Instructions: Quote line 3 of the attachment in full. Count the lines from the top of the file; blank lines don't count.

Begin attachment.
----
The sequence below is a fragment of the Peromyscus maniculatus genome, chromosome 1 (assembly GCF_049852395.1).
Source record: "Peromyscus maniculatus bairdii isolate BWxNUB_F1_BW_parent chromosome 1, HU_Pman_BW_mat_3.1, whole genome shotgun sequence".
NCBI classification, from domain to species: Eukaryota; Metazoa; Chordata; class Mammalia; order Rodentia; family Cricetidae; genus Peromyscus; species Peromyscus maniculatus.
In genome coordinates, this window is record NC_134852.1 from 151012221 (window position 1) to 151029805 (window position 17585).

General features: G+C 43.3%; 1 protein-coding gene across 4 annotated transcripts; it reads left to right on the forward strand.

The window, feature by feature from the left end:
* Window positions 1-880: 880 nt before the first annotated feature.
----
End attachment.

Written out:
NCBI classification, from domain to species: Eukaryota; Metazoa; Chordata; class Mammalia; order Rodentia; family Cricetidae; genus Peromyscus; species Peromyscus maniculatus.